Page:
Google Android-ruling: Commission once again fails AEC test

The “As Efficient Competitor” (AEC) test has now probably acquired mythical status at the European Commission, with EU courts overturning its AEC analysis for a third time for errors in reasoning (see our February 2022 and July 2022 newsletters ). The Tribunal reversed part of the Google Android decision for lack of evidence of the alleged foreclosure effects of Google’s exclusivity payments. According to the General Court, the Commission should have better substantiated its analysis of market coverage and deepened the cost data when using the AEC test. Moreover, Google’s right of defense would have been violated by the Commission’s refusal of a hearing on the AEC test. As a result, Google’s fine was reduced from €4.34 billion to €4.125 billion.

No reason for the Commission to discontinue its Big Tech quest, since the Tribunal left its analysis of Google’s alleged abusive leverage behavior intact. The Commission will therefore consider itself on the right track to combat abuse of a dominant position in the digital sector, with the forthcoming Digital Markets Act still to smooth the way (see our April 2022 newsletter).

The Commission’s decision

In 2018, the Commission fined Google €4.34 billion for abusing its dominant position in the general internet search market by imposing unlawful restrictions on Android device makers and mobile phone operators. mobile networks (see our August 2018 newsletter). The Commission’s investigation found that Google imposed three types of restrictions on Android device manufacturers and network operators:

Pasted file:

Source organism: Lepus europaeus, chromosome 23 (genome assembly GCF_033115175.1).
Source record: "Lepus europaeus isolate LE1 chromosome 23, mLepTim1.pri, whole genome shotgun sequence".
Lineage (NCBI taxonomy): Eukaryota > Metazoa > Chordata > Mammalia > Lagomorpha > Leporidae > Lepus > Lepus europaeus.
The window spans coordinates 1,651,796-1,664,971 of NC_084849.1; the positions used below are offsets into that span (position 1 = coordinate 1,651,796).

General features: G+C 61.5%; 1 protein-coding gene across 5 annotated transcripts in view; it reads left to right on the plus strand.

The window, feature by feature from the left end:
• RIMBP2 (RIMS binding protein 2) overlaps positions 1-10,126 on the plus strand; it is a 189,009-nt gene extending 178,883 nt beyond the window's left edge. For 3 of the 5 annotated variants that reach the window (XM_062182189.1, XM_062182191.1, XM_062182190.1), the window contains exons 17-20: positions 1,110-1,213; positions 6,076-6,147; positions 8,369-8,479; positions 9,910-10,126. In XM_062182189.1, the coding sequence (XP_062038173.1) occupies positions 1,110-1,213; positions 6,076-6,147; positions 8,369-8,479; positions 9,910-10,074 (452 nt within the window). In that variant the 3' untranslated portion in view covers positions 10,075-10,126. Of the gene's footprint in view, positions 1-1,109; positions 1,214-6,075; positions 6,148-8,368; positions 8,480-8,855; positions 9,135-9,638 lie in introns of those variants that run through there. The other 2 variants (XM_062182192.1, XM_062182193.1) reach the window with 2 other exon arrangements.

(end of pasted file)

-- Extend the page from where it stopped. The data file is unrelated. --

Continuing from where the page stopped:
1. Linking Google’s search and navigation applications through mobile application distribution agreements: As a condition of licensing the Google App Store, manufacturers had to pre-install the Google search app and browser app (Chrome). According to the Commission, users are unlikely to download alternative search and navigation apps and use the pre-installed ones instead. Consequently, this tying practice has reduced the incentives for manufacturers to pre-install competing search and navigation applications as well as the incentives for users to download them afterwards.
  2. Unlawfully obstruct the development and distribution of competing Android operating systems by entering into anti-fragmentation agreements: Google has prevented manufacturers wishing to pre-install Google applications from selling smart mobile devices running on alternative versions of Android not approved by Google (so-called “Android forks”). The Commission found that this harms competition, as it reduces the possibilities for the development and sale of devices running on Android forks. It shut down a relevant channel for competitors to introduce apps and services.
  3. Illegal payments conditional on the exclusive pre-installation of Google search based on wallet-based revenue sharing agreements: Google has made payments to some major device manufacturers and mobile network operators on the condition that they only pre-install the Google Search app on a set of mobile devices in a predefined portfolio. This reduced their incentives to pre-install competing search apps.

The AEC test

On appeal, the Tribunal (CG) upheld the Commission’s decision regarding the first two types of restrictions, but reversed the findings regarding the unfairness of portfolio-based revenue-sharing agreements.